# STUDENTS /// Third Year at Oxford Brookes / The ‘Good House-Keeping’ School by Stephanie Spiteri & Burlesque Theatre by George Regnart
Whoever reads regularly this blog knows that I develop an attraction for architecture schools in the United Kingdom; however I tend to focus a lot on the London ones (Bartlett, AA, Westminster, Royal College of Arts and Greenwich) and tend to forget too much the others which are proposing a very interesting pedagogy as well. This article is to make it up to those schools that might communicate less on an international level but work very rigorously with talented (young often) teachers.
The two following projects are third year undergraduate projects at Oxford Brookes University in a studio tutored by my friend Colin Priest along with Carsten Jungfer. The following text exposes the studio’s field of exploration:
This year we engaged in relevant theoretical and current practice-based discourse around Form Follows Performance. In critiquing Adolf Loos’ writing in ‘Ornament and Crime’ we challenged spatial conditions to re-discover the core values of architecture – space and material. In observing behavioural shifts violating prevailing norms, informal processes and their effects, we asked can negative acts manifest positive opportunities? Ultimately designing architectural solutions to proactively address cultural conflict and contribute towards the redefining of new forms of social and spatial order at a local scale in the city.
Although I am not very convinced by the somehow moralist terminology “negative” and “positive”, I find fundamental for a first year studio to have for ambition to abolish as many prejudices as possible in order to make the years spent in school as a way to -quoting Mark Wigley about education- reduce stupidity as much as possible. The two following projects are interesting to a lot of extents: their maturity, their interesting programmatic choice, their skillful narrative, their subtle aesthetics (far from the merchants of cool) and also for their very surprisingly good sense of construction which give to those two building a solid consistency.
To see other work from this studio, you can read the catalog online.
The ‘Good House-Keeping’ School by Stephanie Spiteri
Criminal activities alter the conditions of a city but this in turn provides positive architectural opportunities for solutions. In London alone, 40,000 people are waiting for homes with around 70,000 vacant homes. Squatters find, occupy and renew these void spaces with materials they source locally. They turn the discarded void space into a home. Often when they are evicted, the space goes back to being an unused, wasted void.
Developing a response that could change these unfolding events is an armour, a kit of parts comprising of components that are fundamental to owning not just a residence, but a home. It is composed by the thresholds that establish territorial and spatial boundaries, through the voids that highlight pockets of space and views, and the layers of personal identity that combine to form the ultimate ‘Ornament against Crime’. The composition of these components determines the overall individual identity of the space.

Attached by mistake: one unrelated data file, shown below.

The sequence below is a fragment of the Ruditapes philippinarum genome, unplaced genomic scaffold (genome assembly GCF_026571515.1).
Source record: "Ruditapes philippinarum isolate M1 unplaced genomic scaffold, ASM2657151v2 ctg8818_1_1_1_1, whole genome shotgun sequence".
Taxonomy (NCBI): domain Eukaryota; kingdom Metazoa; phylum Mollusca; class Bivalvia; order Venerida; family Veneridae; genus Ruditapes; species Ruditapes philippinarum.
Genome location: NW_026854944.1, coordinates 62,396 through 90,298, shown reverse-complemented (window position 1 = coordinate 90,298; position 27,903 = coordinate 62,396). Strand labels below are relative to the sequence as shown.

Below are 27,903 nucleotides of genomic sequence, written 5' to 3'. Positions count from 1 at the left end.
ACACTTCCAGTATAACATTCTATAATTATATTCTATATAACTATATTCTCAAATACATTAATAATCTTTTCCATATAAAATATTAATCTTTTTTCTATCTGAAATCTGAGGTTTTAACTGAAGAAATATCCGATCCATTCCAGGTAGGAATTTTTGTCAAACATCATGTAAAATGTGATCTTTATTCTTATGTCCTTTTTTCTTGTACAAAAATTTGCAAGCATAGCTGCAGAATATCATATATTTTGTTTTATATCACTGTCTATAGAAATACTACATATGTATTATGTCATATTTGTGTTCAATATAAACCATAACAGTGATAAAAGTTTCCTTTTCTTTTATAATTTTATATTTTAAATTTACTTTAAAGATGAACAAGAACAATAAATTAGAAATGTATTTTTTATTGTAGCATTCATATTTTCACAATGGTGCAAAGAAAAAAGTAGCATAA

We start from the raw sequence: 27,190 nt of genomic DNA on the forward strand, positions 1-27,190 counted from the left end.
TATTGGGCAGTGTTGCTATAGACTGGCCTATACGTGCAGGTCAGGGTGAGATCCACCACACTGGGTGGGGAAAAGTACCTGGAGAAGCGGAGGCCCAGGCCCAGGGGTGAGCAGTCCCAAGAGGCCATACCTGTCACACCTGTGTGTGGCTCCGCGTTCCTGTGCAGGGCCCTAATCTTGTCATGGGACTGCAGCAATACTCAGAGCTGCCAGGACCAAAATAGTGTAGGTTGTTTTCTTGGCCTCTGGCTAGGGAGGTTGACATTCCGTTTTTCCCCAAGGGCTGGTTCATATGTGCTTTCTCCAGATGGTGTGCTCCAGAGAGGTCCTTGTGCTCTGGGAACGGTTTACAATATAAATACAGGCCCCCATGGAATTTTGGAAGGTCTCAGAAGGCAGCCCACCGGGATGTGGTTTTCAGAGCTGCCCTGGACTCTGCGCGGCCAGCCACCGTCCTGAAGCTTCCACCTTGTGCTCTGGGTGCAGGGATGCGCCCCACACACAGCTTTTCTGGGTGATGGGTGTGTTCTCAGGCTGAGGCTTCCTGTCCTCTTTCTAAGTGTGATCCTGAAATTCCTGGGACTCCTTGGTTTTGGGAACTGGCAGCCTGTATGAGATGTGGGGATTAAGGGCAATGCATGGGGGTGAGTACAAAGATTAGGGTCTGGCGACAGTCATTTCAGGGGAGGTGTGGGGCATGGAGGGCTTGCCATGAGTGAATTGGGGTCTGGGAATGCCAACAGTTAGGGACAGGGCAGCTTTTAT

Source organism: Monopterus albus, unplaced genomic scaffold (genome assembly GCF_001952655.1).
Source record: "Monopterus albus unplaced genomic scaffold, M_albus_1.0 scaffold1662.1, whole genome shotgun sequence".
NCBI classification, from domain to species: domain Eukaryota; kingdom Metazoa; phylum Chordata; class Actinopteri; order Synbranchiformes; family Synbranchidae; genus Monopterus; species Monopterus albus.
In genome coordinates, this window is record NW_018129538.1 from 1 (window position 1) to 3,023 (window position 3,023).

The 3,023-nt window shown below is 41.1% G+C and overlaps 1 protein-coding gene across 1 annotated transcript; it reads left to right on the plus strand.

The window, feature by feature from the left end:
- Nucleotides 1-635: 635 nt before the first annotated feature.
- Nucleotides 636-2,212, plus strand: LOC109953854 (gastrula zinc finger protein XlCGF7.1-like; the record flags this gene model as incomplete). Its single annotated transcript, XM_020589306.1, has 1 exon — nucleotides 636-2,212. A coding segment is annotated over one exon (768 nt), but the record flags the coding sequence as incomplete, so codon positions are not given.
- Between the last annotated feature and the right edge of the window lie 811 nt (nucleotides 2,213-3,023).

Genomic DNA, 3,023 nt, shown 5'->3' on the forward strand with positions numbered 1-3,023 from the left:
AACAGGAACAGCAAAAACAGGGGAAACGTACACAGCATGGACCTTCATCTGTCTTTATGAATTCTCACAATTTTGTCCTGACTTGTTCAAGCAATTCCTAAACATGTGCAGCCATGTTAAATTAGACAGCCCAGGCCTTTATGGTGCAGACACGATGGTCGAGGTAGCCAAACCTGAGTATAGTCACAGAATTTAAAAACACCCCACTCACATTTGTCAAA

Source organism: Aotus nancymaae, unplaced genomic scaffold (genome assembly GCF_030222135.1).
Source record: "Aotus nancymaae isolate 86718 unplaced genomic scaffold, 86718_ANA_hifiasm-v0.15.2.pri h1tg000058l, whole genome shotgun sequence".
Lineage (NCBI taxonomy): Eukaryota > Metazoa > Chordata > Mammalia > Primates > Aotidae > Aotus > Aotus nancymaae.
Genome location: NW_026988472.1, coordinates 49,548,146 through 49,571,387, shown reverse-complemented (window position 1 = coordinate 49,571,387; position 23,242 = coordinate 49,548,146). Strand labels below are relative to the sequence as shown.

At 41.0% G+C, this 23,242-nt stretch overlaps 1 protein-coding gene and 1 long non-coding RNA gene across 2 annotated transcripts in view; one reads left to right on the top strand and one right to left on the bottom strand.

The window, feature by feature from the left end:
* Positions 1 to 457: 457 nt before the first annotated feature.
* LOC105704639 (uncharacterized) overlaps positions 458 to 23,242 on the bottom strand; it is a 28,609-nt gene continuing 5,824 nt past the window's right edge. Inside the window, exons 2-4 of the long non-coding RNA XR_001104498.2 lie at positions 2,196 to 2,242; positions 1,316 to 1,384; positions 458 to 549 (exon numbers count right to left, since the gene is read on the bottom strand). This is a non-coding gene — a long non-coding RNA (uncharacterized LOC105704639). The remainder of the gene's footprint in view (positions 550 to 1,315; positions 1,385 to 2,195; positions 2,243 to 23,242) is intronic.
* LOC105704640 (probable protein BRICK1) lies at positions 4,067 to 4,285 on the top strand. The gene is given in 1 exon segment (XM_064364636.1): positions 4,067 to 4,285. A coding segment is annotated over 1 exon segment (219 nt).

Whitechapel is an affluent area for squatters; its surface layer is a language for revealing the cities voids. This language stems from the deterioration of the building fabric; rust, missing components, peeling paint and crumbling surfaces. It stems from certain additions to the building fabric; boards blocking windows, grates blocking doors, vegetation and graffiti. A hierarchy is formed through the layers of deterioration that mark the vacancy of space.
The ‘Good House-Keeping’ School occupies what once was an unused void in Whitechapel. The building works on a process of renewal, a system of assembly. Reclaimed materials sourced locally are brought in by the squatters in exchange for a lesson and are stored on the façade grids. They are brought in as needed to compose the spaces for a class. When the composition and a class is over, the spaces can be dismantled and taken away by the squatters and implemented in their homes around Whitechapel, illustrating a larger urban renewal agenda. Then the process starts again with spaces being replenished from the reclaimed materials on the façade.
On the micro scale, the construction of residential components is exploded, the individual layers of materials divided revealing its composition. On the macro scale, the school strengthens the squatter and larger community by providing the knowledge on how to transform these wasted city voids into not just spaces but homes.
Burlesque Theatre by George Regnart
This Burlesque theatre was designed with the intention of distorting social conditions that originated from the insecurities originating from crime. The structure of the theatre has been composed from the performance and spatial qualities blurring the interior and exterior relationships through viewing. Mimicking a conceptual exploration of an ornament against this crime, the facade of the building creates a site of inescapable interaction where insecurities are heightened as the body becomes occupant and object on display. With the introduction of open spaces, seating and alcohol as you walk through the site, social insecurities lessen becoming a relaxed scene, set against a softening tectonic background. Artificial lighting and shadows manipulate the structure for within the theatre allowing burlesque performers to use the lighting as a form of participatory tease.